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  #7  
Old Sat 07 April 2007, 10:20
Mike Richards
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One little oddity that I didn't expect pops up when we use Mariss's Power - V / SQRT L formula.

Using the data sheet from Oriental Motor's PK299-F4.5 motor, so that we all have the same reference data, if we use a 50V power supply for serial connection, a 35V for unipolor (half-coil) connection and a 25V for parallel connection and inductance figures of 10mH for serial, 2.5mH for half-coil and 2.5mH for parallel, we get: 50V / 3.16 = 15.81. 35V / 1.58 = 22.13. 25V / 1.58 = 15.81. Those results show that the most 'powerful' connection would be half-coil.

I don't know if that would actually be the case and I'm right in the middle of rebuilding my test setup, so I can't even test anything until early next week. In the meantime, if anyone else has run torque tests on a motor connected using all three wiring modes and has also adjusted the voltage as per Mariss's formula, I would like to see the results.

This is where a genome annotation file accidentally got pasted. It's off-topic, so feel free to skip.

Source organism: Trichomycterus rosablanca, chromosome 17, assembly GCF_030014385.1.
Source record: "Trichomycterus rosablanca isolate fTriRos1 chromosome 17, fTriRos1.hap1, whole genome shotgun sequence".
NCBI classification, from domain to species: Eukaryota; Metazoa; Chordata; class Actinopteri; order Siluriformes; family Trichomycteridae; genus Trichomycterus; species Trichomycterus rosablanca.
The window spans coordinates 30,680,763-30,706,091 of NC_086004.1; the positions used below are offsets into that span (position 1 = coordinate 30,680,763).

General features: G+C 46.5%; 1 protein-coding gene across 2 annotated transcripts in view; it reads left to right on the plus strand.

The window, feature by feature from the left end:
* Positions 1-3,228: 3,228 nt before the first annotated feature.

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  #8  
Old Wed 11 April 2007, 21:36
Mike Richards
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Mariss posted some new formulas on the Yahoo GeckDrive forum that really helps in determining how well a motor should work. Here are the latest two formulas:

1) W = (Vs * Th) / (10^3 * L * Ir)

Where:
W = motor power output in Watts mechanical
Vs = supply voltage
Th = rated holding torque in in-oz
L = winding inductance in Henries
Ir = rated phase current in Amperes

2) RPM = (0.191 * Vs) / (L * Is)

Where:
RPM = the motor's corner speed
Vs = supply voltage
L = winding inductance in Henries
Is = drive's set phase current in Amperes


------------------------